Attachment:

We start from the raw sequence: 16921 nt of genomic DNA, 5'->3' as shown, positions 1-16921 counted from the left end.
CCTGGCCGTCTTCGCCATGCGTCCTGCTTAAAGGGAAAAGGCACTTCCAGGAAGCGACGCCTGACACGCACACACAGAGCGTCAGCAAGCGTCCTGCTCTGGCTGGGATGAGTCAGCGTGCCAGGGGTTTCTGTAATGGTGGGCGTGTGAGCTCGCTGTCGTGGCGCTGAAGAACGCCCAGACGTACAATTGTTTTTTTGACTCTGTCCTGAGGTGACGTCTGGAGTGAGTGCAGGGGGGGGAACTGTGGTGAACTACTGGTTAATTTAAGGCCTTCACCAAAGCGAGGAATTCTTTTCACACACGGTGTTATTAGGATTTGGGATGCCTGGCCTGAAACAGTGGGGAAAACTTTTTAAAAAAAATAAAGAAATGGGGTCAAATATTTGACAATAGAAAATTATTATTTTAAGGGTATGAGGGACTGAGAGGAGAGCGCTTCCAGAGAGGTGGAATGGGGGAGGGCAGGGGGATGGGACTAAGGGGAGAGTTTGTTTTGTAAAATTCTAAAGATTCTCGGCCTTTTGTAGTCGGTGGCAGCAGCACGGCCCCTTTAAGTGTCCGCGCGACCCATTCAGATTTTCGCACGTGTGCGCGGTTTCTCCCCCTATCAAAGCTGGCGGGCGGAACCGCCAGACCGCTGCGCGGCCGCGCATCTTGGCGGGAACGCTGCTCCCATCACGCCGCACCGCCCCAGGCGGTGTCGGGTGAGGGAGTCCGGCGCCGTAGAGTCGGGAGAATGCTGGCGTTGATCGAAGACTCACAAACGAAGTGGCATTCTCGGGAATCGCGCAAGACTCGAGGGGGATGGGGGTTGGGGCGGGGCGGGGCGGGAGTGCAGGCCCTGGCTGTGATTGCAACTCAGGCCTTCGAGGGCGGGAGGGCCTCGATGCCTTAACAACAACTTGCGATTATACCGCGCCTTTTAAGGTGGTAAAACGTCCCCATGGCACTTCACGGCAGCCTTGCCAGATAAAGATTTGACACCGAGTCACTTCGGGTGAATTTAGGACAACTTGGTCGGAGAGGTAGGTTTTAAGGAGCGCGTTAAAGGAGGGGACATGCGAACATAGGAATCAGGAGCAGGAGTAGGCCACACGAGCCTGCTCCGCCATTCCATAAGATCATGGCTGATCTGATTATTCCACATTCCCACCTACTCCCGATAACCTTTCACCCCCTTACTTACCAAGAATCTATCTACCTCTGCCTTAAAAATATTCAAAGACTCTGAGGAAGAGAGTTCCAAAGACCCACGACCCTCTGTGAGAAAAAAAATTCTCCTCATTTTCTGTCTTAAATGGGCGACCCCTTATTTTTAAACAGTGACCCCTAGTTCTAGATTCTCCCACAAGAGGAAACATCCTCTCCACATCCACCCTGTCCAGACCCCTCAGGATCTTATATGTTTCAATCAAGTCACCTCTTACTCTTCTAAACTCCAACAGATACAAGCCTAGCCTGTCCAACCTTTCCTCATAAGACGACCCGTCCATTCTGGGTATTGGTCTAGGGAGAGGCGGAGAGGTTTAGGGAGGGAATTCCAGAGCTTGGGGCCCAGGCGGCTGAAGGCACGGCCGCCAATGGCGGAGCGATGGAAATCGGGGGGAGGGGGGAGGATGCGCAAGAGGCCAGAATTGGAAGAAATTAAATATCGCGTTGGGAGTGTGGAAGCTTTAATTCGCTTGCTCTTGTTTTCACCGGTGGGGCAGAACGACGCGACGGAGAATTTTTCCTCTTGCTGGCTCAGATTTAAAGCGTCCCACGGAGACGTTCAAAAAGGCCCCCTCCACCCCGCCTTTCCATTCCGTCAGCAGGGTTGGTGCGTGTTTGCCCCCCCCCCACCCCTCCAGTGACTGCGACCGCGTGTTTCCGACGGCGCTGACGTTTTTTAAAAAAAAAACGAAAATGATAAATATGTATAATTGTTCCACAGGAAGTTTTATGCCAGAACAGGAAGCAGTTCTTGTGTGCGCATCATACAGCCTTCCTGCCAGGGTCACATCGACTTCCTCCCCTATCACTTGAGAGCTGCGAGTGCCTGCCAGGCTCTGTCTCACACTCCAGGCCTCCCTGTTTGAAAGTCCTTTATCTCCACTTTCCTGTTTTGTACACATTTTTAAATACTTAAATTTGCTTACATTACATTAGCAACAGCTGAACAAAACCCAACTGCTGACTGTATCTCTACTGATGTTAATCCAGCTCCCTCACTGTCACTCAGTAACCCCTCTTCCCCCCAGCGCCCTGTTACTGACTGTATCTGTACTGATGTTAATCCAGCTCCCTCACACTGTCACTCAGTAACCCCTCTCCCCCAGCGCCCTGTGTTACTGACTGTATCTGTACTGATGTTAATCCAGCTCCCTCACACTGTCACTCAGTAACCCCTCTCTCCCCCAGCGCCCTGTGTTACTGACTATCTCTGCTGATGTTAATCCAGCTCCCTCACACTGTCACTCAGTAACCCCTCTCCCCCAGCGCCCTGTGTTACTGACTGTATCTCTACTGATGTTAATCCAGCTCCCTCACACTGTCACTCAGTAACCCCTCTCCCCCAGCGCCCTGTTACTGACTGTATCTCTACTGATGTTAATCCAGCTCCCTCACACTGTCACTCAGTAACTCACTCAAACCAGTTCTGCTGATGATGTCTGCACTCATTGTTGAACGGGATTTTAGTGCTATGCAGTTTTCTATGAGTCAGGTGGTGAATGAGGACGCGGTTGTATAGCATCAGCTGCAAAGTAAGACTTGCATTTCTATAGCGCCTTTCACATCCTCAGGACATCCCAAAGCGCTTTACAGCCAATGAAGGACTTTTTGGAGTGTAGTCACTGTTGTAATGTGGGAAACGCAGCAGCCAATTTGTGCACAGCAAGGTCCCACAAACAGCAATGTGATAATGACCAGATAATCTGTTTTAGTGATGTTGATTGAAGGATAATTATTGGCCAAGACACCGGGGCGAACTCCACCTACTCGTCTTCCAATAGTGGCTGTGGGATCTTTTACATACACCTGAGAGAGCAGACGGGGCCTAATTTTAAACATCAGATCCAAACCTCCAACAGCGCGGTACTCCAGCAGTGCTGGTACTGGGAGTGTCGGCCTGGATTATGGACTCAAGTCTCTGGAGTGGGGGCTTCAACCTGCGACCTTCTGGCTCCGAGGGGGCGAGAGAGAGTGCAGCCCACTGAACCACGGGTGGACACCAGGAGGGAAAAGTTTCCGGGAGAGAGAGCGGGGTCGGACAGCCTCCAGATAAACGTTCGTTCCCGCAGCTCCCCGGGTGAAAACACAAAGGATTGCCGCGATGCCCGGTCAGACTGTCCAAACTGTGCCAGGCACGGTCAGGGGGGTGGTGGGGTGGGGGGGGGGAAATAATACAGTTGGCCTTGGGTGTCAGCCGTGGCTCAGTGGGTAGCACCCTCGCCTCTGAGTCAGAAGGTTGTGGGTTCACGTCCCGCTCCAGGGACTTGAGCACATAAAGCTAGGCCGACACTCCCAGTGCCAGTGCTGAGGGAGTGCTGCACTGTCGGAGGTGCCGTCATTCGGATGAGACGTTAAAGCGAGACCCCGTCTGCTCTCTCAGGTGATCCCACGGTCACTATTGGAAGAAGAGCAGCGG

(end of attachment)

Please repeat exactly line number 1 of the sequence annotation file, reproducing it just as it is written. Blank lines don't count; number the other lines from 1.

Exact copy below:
We start from the raw sequence: 16921 nt of genomic DNA, 5'->3' as shown, positions 1-16921 counted from the left end.